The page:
His rebus dictis, what is going on in that second sentence I quoted?!! "The problem...was not in THEY themselves?!" It should be "them themselves." I assume Kranidis was overcompensating for the odd-sounding semi-redundancy of "them themselves," but gah! She's a scholar! With editors! Either she or her editors should have caught this mistake.

I loathe hypercorrections such as these, cases where people mistakenly use subjects instead of objects because they think the subjects sound more formal and correct. Even Barack Obama, despite being The Shining Prince Of Hope Who Will Bring Peace, Prosperity And Hypoallergenic Shelter Puppies For All, perpetrates such language abuses. In a press conference on November 7th, he said, "Well, President Bush graciously invited Michelle and I to — to meet with him and first lady Laura Bush." NOOOOO, it's supposed to be "Michelle and me!" I hate it when people can't grammatify correctly.

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As much as I like subject-delimited histories [i.e., about sex and gender roles in the U.S. in the late Victorian Era], I actually prefer thematically based overviews, such as Battleground of Desire, which takes a general subject -- controlling the body/emotions/sexual expression in the Victorian bourgeoisie -- and shows how the concepts of this struggle for self-control distribute themselves through all aspects of daily life. When I read about the many ways in which the fight for self-control could manifest itself -- in diary entries chastising oneself for being too passionate [something Mary does frequently], in the schoolroom punishment to "go sit in the corner and think about the consequences of your actions," to the widespread horror of masturbation, called "self-abuse," to the huge obsession with correct posture, to the intractable debate about restrictive corsets vs. "healthier" clothing with room to breathe-- I get a better sense of what  it might have been like to live  during that period with those things on my mind. While Battleground does not go into lots of detail on any subject, it's a learned synthesis of many individual cultural trends, and it's based on solid research.
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This is not anything new. I've been writing it for about two years now. To be fair, I should more accurately say that I'm collaborating with Mary Elizabeth Collins, an ancestor of mine [1866-1938]. She wrote a diary of her high school years in Plattsburgh, New York between 1884 and 1887, which I have transcribed. I'm in the process of annotating it. Since she writes a lot about her various courtships [and repeatedly turning down marriage proposals!!], most of my introductory material concentrates on dating and marriage in the late Victorian era.

Anyway, for my book, I was reading Nancy Cott's Public Vows: A History of Marriage and the Nation. It's an overview of marital practice and law on both state and local levels in the United States from colonial times to 2000. A cursory scan of the book shows American marriage as a fluid concept that steadily expands to include people of different races, married women's property rights, no-fault divorce, parties of the same sex, etc. Though I'm still hurting from the fact that 53% of Californian voters personally hate me, I take heart from the long view proposed by Cott. Using the U.S. as a case study, she shows that marriage is an almost infinitely elastic institution. Those who campaign to stretch it always, always, always win out over those who try to keep it restrictive.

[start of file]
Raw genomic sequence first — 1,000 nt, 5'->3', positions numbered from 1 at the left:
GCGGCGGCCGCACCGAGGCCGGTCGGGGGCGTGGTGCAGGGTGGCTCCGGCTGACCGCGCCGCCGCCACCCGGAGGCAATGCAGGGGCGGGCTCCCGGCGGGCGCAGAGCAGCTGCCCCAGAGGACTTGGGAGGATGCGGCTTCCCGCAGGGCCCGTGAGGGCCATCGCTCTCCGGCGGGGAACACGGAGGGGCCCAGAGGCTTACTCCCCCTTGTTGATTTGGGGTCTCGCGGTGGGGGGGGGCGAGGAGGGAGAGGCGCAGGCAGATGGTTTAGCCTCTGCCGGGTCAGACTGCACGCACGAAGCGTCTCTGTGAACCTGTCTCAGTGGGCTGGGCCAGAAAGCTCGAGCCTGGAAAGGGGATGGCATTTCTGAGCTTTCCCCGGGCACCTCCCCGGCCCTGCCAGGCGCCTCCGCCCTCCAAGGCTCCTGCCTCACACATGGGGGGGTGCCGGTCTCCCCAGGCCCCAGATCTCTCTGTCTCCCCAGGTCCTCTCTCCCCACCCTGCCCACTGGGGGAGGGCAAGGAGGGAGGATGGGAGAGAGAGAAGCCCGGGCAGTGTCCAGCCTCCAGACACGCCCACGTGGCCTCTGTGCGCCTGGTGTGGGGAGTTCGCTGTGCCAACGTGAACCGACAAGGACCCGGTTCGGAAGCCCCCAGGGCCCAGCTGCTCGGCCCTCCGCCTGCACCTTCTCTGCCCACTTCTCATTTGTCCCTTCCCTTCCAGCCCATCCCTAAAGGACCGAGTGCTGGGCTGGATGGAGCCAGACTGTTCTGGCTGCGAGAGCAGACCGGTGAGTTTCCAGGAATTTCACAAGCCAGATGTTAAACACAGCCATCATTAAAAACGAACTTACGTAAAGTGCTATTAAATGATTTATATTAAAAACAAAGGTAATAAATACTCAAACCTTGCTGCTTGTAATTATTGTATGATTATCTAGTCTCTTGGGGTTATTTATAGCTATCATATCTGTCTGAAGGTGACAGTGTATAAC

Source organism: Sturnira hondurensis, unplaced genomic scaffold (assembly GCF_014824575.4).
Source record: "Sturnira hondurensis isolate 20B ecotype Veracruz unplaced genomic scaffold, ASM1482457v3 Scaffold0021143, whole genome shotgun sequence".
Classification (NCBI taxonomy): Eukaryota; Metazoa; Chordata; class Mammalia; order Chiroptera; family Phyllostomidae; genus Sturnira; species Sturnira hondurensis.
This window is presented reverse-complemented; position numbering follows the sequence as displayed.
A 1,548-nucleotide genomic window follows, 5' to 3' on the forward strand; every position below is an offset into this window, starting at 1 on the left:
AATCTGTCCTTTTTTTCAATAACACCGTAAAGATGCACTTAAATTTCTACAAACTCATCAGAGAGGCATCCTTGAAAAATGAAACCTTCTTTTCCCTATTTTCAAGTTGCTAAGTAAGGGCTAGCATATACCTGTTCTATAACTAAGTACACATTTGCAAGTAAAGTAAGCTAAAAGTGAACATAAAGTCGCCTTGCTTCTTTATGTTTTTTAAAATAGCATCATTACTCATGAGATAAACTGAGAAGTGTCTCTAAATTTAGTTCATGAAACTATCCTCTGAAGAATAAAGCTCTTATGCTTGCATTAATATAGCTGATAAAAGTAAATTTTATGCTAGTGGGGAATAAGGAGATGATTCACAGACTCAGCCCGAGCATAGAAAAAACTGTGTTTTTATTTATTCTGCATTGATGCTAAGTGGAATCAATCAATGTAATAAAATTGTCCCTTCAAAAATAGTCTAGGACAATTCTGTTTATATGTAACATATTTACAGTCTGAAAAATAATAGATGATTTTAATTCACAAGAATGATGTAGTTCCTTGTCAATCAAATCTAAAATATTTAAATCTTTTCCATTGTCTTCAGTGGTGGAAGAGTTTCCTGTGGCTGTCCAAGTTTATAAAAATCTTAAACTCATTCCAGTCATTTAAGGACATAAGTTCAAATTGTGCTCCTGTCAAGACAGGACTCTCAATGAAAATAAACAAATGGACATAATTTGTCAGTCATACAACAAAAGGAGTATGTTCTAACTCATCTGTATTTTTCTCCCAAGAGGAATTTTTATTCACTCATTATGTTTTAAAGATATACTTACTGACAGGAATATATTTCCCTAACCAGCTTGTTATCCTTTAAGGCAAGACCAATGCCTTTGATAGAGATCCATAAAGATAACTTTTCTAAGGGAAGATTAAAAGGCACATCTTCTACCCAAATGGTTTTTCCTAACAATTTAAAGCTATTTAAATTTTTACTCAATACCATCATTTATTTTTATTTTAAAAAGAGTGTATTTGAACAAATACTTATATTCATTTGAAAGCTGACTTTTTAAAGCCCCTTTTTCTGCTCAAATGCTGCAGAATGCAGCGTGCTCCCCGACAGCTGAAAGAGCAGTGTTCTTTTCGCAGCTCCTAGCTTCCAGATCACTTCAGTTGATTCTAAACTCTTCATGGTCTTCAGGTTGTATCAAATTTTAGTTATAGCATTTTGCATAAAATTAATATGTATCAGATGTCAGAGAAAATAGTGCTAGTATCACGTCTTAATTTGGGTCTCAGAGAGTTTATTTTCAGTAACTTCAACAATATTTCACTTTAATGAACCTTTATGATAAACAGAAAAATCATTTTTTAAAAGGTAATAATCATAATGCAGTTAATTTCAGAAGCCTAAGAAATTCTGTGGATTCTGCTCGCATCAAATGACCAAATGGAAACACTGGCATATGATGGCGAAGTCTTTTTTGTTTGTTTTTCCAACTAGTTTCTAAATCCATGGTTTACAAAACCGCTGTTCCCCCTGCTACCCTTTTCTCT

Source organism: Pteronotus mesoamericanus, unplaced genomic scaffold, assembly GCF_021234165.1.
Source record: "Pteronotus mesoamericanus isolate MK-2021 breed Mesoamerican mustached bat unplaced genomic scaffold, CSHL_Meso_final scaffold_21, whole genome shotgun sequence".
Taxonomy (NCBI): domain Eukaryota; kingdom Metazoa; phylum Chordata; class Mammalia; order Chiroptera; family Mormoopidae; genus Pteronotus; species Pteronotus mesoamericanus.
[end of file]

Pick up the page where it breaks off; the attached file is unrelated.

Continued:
Even though Public Vows is not very relevant to my book, it's relevant to my life, so I feel a tiny bit better.

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Sherman Alexie was on The Colbert Report last night, where he managed to be witty, intelligent, gracious and generally stupendous in the face of Stephen Colbert's buffoonish mockery. Alexie's repartee even drove Colbert to a stand-still, where he just shook his head at Alexie, smiled and ended the interview. Given Alexie's masterful performance, I am interested to see if his book reflects the same keen mind and incisive word use.
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In the late 1930s, Massachusetts flooded four little towns -- Dana, Enfield, Greenwich and Prescott --  to make a reservoir so that Boston metro could have even more drinking water. The resultant Quabbin Reservoir, one of the largest man-made reservoirs in the world, now contains both natural, wild beauty and the rather ghostly remains of the 2,500 lives it displaced. Old foundations and overgrown roads still appear above the water line, and, apparently, if you look down into the water, you can see old houses!!

It's an incredibly eldritch and fascinating place, from what I've heard. I'd love to go there. I bet vampires hang out there... The public radio documentary Haunting the Quabbin gives a detailed, personal view of the creation of the reservoir, as viewed by former residents of the displaced towns and others involved in the project.
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The Victorian Spinster and Colonial Emigration: Contested Subjects by Rita Kranidis.

The Spinster and Her Enemies: Feminism and Sexuality, 1880-1930 by Sheila Jeffreys.

Women, Marriage and Politics, 1860-1914 by Patricia Jalland.
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Collected at Newspaper Rock.

Native Americans in Children's Literature covers that subject critically and thoroughly. Beverly Slapin has an especially accurate and trenchant essay about the stupidities perpetrated by ignorant non-Native authors trying to write YA novels with Native American characters.